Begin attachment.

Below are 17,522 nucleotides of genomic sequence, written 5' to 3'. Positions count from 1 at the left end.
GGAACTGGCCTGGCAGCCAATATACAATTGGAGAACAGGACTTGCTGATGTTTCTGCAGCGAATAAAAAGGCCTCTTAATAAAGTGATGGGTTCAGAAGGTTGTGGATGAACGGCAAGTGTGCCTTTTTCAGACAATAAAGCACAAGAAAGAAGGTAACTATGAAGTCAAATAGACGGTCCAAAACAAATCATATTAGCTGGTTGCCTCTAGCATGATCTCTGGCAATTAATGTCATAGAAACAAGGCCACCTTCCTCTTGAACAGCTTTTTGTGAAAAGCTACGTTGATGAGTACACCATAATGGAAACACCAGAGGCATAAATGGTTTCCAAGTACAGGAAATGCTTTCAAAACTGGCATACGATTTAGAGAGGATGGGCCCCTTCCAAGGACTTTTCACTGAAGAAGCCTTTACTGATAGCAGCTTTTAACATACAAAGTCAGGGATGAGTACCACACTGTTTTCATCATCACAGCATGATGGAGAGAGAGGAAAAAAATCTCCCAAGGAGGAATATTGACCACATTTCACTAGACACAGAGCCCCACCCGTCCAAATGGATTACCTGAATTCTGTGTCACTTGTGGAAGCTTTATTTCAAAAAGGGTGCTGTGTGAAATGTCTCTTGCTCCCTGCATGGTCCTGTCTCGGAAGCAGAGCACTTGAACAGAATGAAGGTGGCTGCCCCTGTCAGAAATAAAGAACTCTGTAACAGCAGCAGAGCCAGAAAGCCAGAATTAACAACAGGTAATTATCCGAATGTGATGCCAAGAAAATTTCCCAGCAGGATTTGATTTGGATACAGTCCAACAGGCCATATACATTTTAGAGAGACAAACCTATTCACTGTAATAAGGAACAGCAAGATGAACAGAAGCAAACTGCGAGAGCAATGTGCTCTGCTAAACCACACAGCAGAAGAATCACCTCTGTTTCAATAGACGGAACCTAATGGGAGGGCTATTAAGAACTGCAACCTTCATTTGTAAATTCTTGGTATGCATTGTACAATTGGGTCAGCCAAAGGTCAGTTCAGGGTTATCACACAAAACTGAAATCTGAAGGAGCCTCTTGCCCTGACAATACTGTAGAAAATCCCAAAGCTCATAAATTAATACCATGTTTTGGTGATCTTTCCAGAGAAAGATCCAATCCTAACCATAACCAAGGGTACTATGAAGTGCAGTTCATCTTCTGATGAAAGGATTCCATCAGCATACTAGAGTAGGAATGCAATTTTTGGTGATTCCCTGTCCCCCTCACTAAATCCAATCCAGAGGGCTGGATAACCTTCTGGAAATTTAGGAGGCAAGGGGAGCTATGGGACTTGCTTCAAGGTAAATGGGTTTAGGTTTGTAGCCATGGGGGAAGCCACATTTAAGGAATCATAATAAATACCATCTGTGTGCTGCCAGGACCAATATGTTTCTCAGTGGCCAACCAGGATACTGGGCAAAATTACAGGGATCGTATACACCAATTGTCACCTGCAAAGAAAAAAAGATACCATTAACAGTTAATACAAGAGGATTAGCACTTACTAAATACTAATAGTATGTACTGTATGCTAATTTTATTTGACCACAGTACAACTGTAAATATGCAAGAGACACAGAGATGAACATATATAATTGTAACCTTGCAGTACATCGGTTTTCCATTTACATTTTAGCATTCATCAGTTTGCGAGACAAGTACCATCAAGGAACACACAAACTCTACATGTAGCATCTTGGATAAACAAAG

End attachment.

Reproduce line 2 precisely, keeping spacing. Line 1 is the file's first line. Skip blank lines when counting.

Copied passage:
GGAACTGGCCTGGCAGCCAATATACAATTGGAGAACAGGACTTGCTGATGTTTCTGCAGCGAATAAAAAGGCCTCTTAATAAAGTGATGGGTTCAGAAGGTTGTGGATGAACGGCAAGTGTGCCTTTTTCAGACAATAAAGCACAAGAAAGAAGGTAACTATGAAGTCAAATAGACGGTCCAAAACAAATCATATTAGCTGGTTGCCTCTAGCATGATCTCTGGCAATTAATGTCATAGAAACAAGGCCACCTTCCTCTTGAACAGCTTTTTGTGAAAAGCTACGTTGATGAGTACACCATAATGGAAACACCAGAGGCATAAATGGTTTCCAAGTACAGGAAATGCTTTCAAAACTGGCATACGATTTAGAGAGGATGGGCCCCTTCCAAGGACTTTTCACTGAAGAAGCCTTTACTGATAGCAGCTTTTAACATACAAAGTCAGGGATGAGTACCACACTGTTTTCATCATCACAGCATGATGGAGAGAGAGGAAAAAAATCTCCCAAGGAGGAATATTGACCACATTTCACTAGACACAGAGCCCCACCCGTCCAAATGGATTACCTGAATTCTGTGTCACTTGTGGAAGCTTTATTTCAAAAAGGGTGCTGTGTGAAATGTCTCTTGCTCCCTGCATGGTCCTGTCTCGGAAGCAGAGCACTTGAACAGAATGAAGGTGGCTGCCCCTGTCAGAAATAAAGAACTCTGTAACAGCAGCAGAGCCAGAAAGCCAGAATTAACAACAGGTAATTATCCGAATGTGATGCCAAGAAAATTTCCCAGCAGGATTTGATTTGGATACAGTCCAACAGGCCATATACATTTTAGAGAGACAAACCTATTCACTGTAATAAGGAACAGCAAGATGAACAGAAGCAAACTGCGAGAGCAATGTGCTCTGCTAAACCACACAGCAGAAGAATCACCTCTGTTTCAATAGACGGAACCTAATGGGAGGGCTATTAAGAACTGCAACCTTCATTTGTAAATTCTTGGTATGCATTGTACAATTGGGTCAGCCAAAGGTCAGTTCAGGGTTATCACACAAAACTGAAATCTGAAGGAGCCTCTTGCCCTGACAATACTGTAGAAAATCCCAAAGCTCATAAATTAATACCATGTTTTGGTGATCTTTCCAGAGAAAGATCCAATCCTAACCATAACCAAGGGTACTATGAAGTGCAGTTCATCTTCTGATGAAAGGATTCCATCAGCATACTAGAGTAGGAATGCAATTTTTGGTGATTCCCTGTCCCCCTCACTAAATCCAATCCAGAGGGCTGGATAACCTTCTGGAAATTTAGGAGGCAAGGGGAGCTATGGGACTTGCTTCAAGGTAAATGGGTTTAGGTTTGTAGCCATGGGGGAAGCCACATTTAAGGAATCATAATAAATACCATCTGTGTGCTGCCAGGACCAATATGTTTCTCAGTGGCCAACCAGGATACTGGGCAAAATTACAGGGATCGTATACACCAATTGTCACCTGCAAAGAAAAAAAGATACCATTAACAGTTAATACAAGAGGATTAGCACTTACTAAATACTAATAGTATGTACTGTATGCTAATTTTATTTGACCACAGTACAACTGTAAATATGCAAGAGACACAGAGATGAACATATATAATTGTAACCTTGCAGTACATCGGTTTTCCATTTACATTTTAGCATTCATCAGTTTGCGAGACAAGTACCATCAAGGAACACACAAACTCTACATGTAGCATCTTGGATAAACAAAG